IIASA World Population Program Director Wolfgang Lutz argues that policies aimed at improving human wellbeing need to consider inequality within human populations, such as differences in entitlements, including education.
The “Laxenburg Declaration”—a policy paper produced by an international scientific panel convened by IIASA in 2011—stated that there is clear evidence that demographic differences affect people’s ability to participate in sustainable development and that these populations are identifiable by age, gender, education, place of residence, and standard of living.
IIASA’s World Population Program has produced a consistent set of reconstructions and projections of educational attainment distributions by age and sex for 195 countries worldwide (see Quality not quantity). These data provide an important portrait of inequality across and within both populations and age groups and demonstrate that both the level and distribution of education can have significant positive effects on both population and economic growth.
During the Alpbach Forum, Mary Robinson, Former President of Ireland, President of the Mary Robinson Foundation for Climate Justice, and ALG member, said, “We can address the huge poverty gaps in the world, and we have a means to provide sustainable energy for all, whatever the economic system. We all need to change. We need governance, business, and civil society. We need young people and women to, say, ‘take responsibility.’ I hope we can all go away to contribute to a movement to contribute to the right decisions in 2015.”
The Alpbach–Laxenburg Group aims to support three major decision making processes slated for 2015: The Financing for Sustainable Development Conference (12–15 July); the adoption
of the Sustainable Development Goals by the United Nations (23 September); and the pledge for a global climate agreement at the 21st Conference of the Parties of the UN Framework Convention on Climate Change in Paris (30 November–11 December).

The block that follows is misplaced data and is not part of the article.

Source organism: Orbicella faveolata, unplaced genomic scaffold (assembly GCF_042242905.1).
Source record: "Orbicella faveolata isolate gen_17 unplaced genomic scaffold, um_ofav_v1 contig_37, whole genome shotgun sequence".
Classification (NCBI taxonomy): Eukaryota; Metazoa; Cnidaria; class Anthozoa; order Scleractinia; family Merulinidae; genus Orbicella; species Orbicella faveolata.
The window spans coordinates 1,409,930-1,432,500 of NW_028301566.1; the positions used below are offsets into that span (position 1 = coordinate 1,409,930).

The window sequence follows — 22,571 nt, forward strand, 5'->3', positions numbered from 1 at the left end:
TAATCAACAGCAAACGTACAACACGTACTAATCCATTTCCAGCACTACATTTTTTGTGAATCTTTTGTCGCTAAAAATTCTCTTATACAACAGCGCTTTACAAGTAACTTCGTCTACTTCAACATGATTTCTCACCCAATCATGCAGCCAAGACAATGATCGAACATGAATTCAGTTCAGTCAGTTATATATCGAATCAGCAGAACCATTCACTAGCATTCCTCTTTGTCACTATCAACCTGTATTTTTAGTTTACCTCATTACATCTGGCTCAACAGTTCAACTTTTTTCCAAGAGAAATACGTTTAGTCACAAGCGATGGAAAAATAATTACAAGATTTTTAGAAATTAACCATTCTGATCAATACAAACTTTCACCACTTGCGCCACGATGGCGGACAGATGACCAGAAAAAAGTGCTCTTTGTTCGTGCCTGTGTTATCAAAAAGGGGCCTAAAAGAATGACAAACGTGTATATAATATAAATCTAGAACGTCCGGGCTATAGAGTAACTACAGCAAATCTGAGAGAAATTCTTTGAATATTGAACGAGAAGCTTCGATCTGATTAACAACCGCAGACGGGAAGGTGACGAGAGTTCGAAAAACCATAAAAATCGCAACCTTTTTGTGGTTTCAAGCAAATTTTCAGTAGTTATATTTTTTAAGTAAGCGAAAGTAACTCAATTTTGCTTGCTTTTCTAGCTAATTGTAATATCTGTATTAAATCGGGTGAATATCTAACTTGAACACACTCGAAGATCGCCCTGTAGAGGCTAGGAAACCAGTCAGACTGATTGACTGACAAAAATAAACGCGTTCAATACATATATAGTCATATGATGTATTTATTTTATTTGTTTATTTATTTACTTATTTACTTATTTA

IIASA Director General and CEO Professor Dr. Pavel Kabat said, "The next 18 months will be decisive for the path that our world will take. We will have these three fundamental moments in 2015 when we can make a real difference. The Alpbach–Laxenburg Group is poised to provide cross‑sectoral rigor and input to these three key moments in the world’s decisive discourse.”
Further info: Rao ND, Riahi K, Grubler A (2014). Climate impacts of poverty eradication. Nature Climate Change 4(9):749–751 [doi:10.1038/nclimate2340].
In August the Alpbach–Laxenburg Group (ALG) produced a declaration pointing to inequality as a key target for the post‑2015 Sustainable Development Goals.
“We identify three groups in particular: the world’s poorest people, often forgotten and struggling daily for survival; the world’s women and girls, still facing legal and social barriers to full participation and empowerment; and the world’s young, facing the stark crises of high unemployment and seemingly diminished lifetime economic prospects.”
“Yet the Alpbach–Laxenburg Group also emphasizes that the recent advances in science and technology—most dramatically in the form of the information and communications revolution—have the potential to empower these groups and thereby to promote societies that are fair, inclusive, and with broadly shared prosperity.”
Text by Philippa Brooks
Last edited: 21 November 2014